Tonight, it was my great pleasure to attend a reception and presentation of the Freedom of Entry to the Borough of Ipswich for the Royal Anglian Regiment. Following the ceremony was a superb celebration concert at the Corn Exchange by The Minden Band of the Queen’s Division supported by members of The Royal Anglian Territorial Army Band. As an officer in the Australian Army, my father always appreciates a military band. I wasn’t so sure - until now. Wonderful entertainment!
Monday 12th September
As well as discussing the agenda for Tuesday’s Executive Meeting, one of the other areas of consideration at tonight’s Group Meeting is the resignation of St Margarets Councillor Sarah Stokes. Like me, she was excited to be elected in last May’s IBC elections. Sadly, unlike me, she failed to take advantage of all the offers of support given by the party. Therefore, a by-election has now been called for Thursday November 10th. Happily, in Stephen Ion, we now have an experienced local candidate who has the necessary understanding of local issues to make a real impact.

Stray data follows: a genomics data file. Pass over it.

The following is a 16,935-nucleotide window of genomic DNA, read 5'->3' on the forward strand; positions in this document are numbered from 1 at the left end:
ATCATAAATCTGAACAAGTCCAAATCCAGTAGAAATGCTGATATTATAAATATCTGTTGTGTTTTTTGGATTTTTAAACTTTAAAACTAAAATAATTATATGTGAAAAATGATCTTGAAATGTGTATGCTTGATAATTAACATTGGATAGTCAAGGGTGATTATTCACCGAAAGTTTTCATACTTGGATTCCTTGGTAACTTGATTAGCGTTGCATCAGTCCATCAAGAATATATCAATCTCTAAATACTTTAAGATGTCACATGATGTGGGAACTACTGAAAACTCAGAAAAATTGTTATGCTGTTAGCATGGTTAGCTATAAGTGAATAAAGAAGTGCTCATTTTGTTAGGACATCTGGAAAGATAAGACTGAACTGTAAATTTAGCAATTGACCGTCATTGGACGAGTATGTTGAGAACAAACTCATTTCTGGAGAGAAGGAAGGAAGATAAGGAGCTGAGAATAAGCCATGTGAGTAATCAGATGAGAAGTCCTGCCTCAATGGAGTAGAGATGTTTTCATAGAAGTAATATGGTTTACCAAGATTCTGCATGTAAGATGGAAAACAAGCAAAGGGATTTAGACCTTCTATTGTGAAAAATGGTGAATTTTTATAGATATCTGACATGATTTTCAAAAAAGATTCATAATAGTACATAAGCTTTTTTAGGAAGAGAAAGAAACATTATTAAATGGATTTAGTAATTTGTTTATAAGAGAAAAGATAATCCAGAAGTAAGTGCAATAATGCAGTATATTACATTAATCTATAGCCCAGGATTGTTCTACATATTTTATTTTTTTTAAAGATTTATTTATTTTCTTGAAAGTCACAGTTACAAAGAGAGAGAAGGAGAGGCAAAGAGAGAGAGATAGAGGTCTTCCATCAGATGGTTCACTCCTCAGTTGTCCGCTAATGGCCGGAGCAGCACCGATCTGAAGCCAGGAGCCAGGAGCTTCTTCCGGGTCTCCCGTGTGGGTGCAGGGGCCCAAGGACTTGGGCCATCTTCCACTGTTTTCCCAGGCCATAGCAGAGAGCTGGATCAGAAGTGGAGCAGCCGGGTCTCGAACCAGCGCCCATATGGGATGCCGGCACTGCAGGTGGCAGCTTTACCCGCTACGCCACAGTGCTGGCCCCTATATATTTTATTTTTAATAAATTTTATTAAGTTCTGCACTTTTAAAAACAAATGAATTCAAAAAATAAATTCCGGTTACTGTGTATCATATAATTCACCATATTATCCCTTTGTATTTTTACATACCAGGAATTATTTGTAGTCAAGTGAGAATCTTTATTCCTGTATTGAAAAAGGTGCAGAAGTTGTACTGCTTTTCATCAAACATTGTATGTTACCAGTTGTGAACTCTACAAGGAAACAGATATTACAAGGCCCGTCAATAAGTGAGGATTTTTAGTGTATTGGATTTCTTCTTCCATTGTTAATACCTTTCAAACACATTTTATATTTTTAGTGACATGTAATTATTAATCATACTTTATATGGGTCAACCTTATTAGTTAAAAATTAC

Tuesday 13th September
Dominating the agenda at tonight’s Executive Meeting was Councillor Ellesmere’s decision to continue the suspension of Locality Budgets for Ipswich Borough Councillors preventing vital spending on improvements to our wards. Labour Councillor Sandy Martin underlined their usefulness only last week at the North East Area Forum. Can you think of a project in your ward that could do with a little funding? I certainly can and so can Sandy.
Wednesday 14th September
The main business of the Full Council Meeting tonight was to consider a number of reports including the statement of accounts, treasury management performance and the overview and scrutiny annual report. However, there was far more interest in the 14 questions put to the various portfolio holders. Normally half an hour is set aside for opposition questions, but tonight the time needed to be extended to provide for ‘rampant storytelling’, as opposed to the answers sought by opposition councillors.